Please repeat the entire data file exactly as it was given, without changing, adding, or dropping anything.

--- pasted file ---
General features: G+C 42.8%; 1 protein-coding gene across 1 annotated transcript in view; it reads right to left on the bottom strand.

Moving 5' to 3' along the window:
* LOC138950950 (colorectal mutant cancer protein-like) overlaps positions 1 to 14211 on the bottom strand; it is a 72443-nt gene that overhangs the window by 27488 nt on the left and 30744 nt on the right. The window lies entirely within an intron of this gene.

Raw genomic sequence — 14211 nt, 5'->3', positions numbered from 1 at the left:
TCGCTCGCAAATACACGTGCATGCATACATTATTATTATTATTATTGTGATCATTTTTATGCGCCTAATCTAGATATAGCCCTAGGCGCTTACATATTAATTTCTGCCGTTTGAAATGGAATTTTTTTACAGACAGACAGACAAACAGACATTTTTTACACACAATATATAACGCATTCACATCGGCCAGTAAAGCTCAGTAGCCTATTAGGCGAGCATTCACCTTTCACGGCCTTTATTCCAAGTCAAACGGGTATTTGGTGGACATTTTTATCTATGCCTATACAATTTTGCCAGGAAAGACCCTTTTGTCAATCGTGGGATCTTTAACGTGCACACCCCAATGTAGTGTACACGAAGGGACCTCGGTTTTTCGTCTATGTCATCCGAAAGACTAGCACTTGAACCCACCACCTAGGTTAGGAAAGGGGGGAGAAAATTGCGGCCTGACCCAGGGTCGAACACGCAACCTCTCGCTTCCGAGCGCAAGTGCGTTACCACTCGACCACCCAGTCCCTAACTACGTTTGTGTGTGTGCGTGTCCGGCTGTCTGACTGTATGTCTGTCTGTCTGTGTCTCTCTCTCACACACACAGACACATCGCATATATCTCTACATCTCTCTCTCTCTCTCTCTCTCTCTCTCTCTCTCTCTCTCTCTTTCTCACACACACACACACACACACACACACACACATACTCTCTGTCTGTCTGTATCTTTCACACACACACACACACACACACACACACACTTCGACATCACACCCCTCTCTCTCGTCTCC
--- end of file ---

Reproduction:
General features: G+C 42.8%; 1 protein-coding gene across 1 annotated transcript in view; it reads right to left on the bottom strand.

Moving 5' to 3' along the window:
* LOC138950950 (colorectal mutant cancer protein-like) overlaps positions 1 to 14211 on the bottom strand; it is a 72443-nt gene that overhangs the window by 27488 nt on the left and 30744 nt on the right. The window lies entirely within an intron of this gene.

Raw genomic sequence — 14211 nt, 5'->3', positions numbered from 1 at the left:
TCGCTCGCAAATACACGTGCATGCATACATTATTATTATTATTATTGTGATCATTTTTATGCGCCTAATCTAGATATAGCCCTAGGCGCTTACATATTAATTTCTGCCGTTTGAAATGGAATTTTTTTACAGACAGACAGACAAACAGACATTTTTTACACACAATATATAACGCATTCACATCGGCCAGTAAAGCTCAGTAGCCTATTAGGCGAGCATTCACCTTTCACGGCCTTTATTCCAAGTCAAACGGGTATTTGGTGGACATTTTTATCTATGCCTATACAATTTTGCCAGGAAAGACCCTTTTGTCAATCGTGGGATCTTTAACGTGCACACCCCAATGTAGTGTACACGAAGGGACCTCGGTTTTTCGTCTATGTCATCCGAAAGACTAGCACTTGAACCCACCACCTAGGTTAGGAAAGGGGGGAGAAAATTGCGGCCTGACCCAGGGTCGAACACGCAACCTCTCGCTTCCGAGCGCAAGTGCGTTACCACTCGACCACCCAGTCCCTAACTACGTTTGTGTGTGTGCGTGTCCGGCTGTCTGACTGTATGTCTGTCTGTCTGTGTCTCTCTCTCACACACACAGACACATCGCATATATCTCTACATCTCTCTCTCTCTCTCTCTCTCTCTCTCTCTCTCTCTCTCTCTTTCTCACACACACACACACACACACACACACACACATACTCTCTGTCTGTCTGTATCTTTCACACACACACACACACACACACACACACACTTCGACATCACACCCCTCTCTCTCGTCTCC